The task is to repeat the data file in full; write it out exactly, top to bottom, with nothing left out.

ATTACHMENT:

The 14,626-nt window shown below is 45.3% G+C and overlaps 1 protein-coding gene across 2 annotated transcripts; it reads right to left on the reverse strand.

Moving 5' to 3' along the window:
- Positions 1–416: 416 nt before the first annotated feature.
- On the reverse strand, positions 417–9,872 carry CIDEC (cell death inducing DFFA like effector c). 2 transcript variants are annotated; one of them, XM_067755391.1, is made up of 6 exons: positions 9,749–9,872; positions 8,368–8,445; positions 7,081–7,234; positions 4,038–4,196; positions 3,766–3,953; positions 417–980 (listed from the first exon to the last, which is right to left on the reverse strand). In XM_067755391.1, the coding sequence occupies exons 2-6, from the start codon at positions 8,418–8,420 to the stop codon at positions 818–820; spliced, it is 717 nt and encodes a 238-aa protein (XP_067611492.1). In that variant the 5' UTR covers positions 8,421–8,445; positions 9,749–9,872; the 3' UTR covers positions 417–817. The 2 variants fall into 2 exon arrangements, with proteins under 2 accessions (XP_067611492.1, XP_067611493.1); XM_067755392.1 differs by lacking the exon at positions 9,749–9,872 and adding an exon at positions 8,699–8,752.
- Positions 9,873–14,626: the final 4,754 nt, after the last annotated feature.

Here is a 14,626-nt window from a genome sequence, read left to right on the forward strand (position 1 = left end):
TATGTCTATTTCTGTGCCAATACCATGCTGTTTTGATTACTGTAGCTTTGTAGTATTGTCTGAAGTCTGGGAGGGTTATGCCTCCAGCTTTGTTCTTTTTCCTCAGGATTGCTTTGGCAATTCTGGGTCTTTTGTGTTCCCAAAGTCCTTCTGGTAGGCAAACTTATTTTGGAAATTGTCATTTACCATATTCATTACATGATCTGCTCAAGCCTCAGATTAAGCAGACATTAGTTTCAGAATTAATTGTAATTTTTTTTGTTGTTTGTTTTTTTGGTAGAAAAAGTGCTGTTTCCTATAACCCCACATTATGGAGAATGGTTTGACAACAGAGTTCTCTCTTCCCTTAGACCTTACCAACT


The 14,626-nt window shown below is 45.3% G+C and overlaps 1 protein-coding gene across 2 annotated transcripts; it reads right to left on the reverse strand.

Moving 5' to 3' along the window:
- Positions 1–416: 416 nt before the first annotated feature.
- On the reverse strand, positions 417–9,872 carry CIDEC (cell death inducing DFFA like effector c). 2 transcript variants are annotated; one of them, XM_067755391.1, is made up of 6 exons: positions 9,749–9,872; positions 8,368–8,445; positions 7,081–7,234; positions 4,038–4,196; positions 3,766–3,953; positions 417–980 (listed from the first exon to the last, which is right to left on the reverse strand). In XM_067755391.1, the coding sequence occupies exons 2-6, from the start codon at positions 8,418–8,420 to the stop codon at positions 818–820; spliced, it is 717 nt and encodes a 238-aa protein (XP_067611492.1). In that variant the 5' UTR covers positions 8,421–8,445; positions 9,749–9,872; the 3' UTR covers positions 417–817. The 2 variants fall into 2 exon arrangements, with proteins under 2 accessions (XP_067611492.1, XP_067611493.1); XM_067755392.1 differs by lacking the exon at positions 9,749–9,872 and adding an exon at positions 8,699–8,752.
- Positions 9,873–14,626: the final 4,754 nt, after the last annotated feature.

Here is a 14,626-nt window from a genome sequence, read left to right on the forward strand (position 1 = left end):
TATGTCTATTTCTGTGCCAATACCATGCTGTTTTGATTACTGTAGCTTTGTAGTATTGTCTGAAGTCTGGGAGGGTTATGCCTCCAGCTTTGTTCTTTTTCCTCAGGATTGCTTTGGCAATTCTGGGTCTTTTGTGTTCCCAAAGTCCTTCTGGTAGGCAAACTTATTTTGGAAATTGTCATTTACCATATTCATTACATGATCTGCTCAAGCCTCAGATTAAGCAGACATTAGTTTCAGAATTAATTGTAATTTTTTTTGTTGTTTGTTTTTTTGGTAGAAAAAGTGCTGTTTCCTATAACCCCACATTATGGAGAATGGTTTGACAACAGAGTTCTCTCTTCCCTTAGACCTTACCAACT